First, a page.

New home of Boyce College dedicated in grand re-opening of Mullins Complex
The newly renovated home of Boyce College, the undergraduate school of The Southern Baptist Theological Seminary, was dedicated Aug. 19 in a ceremony led by President R. Albert Mohler Jr.
“This is a day that marks a significant step forward for Southern Seminary and Boyce College and one we celebrate together,” Mohler said. The grand re-opening of the historic Mullins Complex comes after a seven-month project that totally renovated the interior of the 130,000 square-foot, nearly 90-year-old facility. The project was “retrofitted to the needs of college students and a growing, thriving college for the next generation,” he said.
Throngs of students, faculty, and trustees convened for the dedication service in Mullins Courtyard. Other seminary officials joining Mohler in the brief ceremony included trustee chairman Philip Gunn, speaker of the Mississippi House of Representatives; Dan DeWitt, dean of Boyce College; Daniel S. Dumas, senior vice president of institutional administration; and first lady Mary Mohler, who performed the ribbon cutting. The event also featured an open house in Sampey Commons and a tour of a model dorm suite.
“If you had been in [Mullins] in times past, and you went in it now, you would not know that it was the same building,” Mohler said to the ceremony attendees, which included alumni and other former residents of the complex.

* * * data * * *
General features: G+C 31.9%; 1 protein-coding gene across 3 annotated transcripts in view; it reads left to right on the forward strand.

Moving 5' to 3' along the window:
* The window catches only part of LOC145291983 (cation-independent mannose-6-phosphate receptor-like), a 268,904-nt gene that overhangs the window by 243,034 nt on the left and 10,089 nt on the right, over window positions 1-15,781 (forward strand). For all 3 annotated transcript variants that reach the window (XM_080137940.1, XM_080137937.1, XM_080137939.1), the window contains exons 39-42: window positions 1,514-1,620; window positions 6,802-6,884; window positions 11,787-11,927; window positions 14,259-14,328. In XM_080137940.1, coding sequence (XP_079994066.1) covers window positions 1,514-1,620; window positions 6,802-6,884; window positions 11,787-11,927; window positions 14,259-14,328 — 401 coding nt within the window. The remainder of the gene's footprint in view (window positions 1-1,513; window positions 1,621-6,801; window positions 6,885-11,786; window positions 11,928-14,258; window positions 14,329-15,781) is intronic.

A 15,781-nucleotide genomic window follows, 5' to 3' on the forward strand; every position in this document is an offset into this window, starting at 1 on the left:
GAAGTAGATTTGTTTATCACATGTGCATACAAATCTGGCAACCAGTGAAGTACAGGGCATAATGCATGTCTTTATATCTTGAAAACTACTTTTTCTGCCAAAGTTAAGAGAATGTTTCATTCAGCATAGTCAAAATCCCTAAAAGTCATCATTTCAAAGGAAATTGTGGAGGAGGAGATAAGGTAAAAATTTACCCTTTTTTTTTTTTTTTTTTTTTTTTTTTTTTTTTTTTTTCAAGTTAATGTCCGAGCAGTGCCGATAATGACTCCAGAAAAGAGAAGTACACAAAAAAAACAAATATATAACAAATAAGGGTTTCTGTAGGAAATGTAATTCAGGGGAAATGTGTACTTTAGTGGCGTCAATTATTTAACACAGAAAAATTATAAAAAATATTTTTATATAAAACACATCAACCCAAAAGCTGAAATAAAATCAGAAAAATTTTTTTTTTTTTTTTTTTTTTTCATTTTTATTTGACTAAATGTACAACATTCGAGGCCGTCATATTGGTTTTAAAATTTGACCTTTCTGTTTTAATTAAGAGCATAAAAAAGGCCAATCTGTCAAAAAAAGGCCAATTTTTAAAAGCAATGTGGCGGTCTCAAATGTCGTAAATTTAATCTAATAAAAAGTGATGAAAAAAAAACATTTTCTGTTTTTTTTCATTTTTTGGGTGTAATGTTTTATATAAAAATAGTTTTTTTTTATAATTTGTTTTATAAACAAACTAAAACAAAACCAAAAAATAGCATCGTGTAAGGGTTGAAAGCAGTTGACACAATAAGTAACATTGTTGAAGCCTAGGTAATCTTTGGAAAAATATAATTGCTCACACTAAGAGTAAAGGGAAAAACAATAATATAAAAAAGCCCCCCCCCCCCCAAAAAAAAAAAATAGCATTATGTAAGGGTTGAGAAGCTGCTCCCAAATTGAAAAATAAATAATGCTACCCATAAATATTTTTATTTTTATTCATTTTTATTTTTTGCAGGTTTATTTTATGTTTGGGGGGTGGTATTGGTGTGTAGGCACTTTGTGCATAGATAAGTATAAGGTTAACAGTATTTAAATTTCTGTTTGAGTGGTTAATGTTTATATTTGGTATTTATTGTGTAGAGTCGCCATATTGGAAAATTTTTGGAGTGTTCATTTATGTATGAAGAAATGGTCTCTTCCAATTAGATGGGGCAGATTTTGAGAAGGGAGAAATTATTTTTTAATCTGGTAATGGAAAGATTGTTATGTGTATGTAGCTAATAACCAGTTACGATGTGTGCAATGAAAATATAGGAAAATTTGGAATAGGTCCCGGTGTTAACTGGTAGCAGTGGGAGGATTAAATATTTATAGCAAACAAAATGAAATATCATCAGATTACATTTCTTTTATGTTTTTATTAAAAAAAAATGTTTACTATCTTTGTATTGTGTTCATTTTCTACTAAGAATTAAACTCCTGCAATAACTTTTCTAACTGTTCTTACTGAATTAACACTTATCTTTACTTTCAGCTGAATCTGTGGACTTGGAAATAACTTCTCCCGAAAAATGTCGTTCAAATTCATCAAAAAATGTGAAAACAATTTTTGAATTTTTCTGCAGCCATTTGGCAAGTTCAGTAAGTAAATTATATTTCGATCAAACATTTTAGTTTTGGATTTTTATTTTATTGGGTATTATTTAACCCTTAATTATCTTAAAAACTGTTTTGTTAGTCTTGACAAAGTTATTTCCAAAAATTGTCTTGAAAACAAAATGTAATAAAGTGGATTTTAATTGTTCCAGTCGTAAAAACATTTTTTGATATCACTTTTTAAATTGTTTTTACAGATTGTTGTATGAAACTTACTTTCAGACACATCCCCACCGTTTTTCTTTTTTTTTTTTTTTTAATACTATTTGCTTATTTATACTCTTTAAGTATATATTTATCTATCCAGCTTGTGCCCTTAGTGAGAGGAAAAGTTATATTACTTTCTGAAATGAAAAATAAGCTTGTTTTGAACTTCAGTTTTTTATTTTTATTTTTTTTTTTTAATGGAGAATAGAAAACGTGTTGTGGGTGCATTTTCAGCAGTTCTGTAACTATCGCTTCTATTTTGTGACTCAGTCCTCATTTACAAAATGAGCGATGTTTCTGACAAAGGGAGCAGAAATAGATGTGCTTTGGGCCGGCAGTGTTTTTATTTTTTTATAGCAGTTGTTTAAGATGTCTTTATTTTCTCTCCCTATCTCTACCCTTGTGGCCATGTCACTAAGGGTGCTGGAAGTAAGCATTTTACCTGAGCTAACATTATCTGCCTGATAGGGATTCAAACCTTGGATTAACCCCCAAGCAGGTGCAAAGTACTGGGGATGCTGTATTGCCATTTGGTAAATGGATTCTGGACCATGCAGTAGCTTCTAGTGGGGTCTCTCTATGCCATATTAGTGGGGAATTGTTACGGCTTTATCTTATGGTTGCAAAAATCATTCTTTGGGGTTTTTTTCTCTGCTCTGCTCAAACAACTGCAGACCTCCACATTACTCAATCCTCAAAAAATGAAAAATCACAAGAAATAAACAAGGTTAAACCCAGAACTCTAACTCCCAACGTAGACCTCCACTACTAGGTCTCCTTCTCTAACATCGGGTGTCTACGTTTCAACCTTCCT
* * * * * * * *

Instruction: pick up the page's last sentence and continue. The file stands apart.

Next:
The Mullins Complex — comprised of five halls named for major figures in the seminary’s history — is among the oldest group of buildings at Southern Seminary, dating to the 1920s, and over the years served as the seminary’s primary dormitory. The complex has housed major figures in the history of the Southern Baptist Convention like W.A. Criswell, Herschel Hobbs, and others.
Messer Construction Co., Louisville office, completed the renovation of the Mullins Complex. The renovation began in December 2013 as part of the $20 million first phase of the seminary’s comprehensive Master Plan. It involved repurposing the historic Mullins Complex as a first-rate college facility, moving Boyce College to the center of campus. Construction workers completely renovated the complex, starting with a demolition process that lasted through the winter and finishing with a comprehensive interior redesign that was completed in July.
Speaking of the magnitude of the largest single construction project in the institution’s history, Mohler stated, “Frankly, it is nothing less than remarkable that this entire project was undertaken in such a way that it can be open for the 2014-2015 academic year.”
Boyce enrollment is more than 770, with 260 new students — the largest incoming class to begin a semester at the school, which became the seminary’s undergraduate program in 1998. Students moved into Mullins on Aug. 8.
The renovated Mullins Complex is a state-of-the-art facility where Boyce students can live and interact with their community. Students are housed in 86 suites, providing a total of 350 beds with room for expansion. Additionally, the complex includes 17 faculty offices, and disability friendly features have been incorporated throughout the complex.
Sampey Commons is a comfortable gathering area for students and their friends, and includes a rock climbing wall, two kitchens, a recording studio, and an entertainment lounge.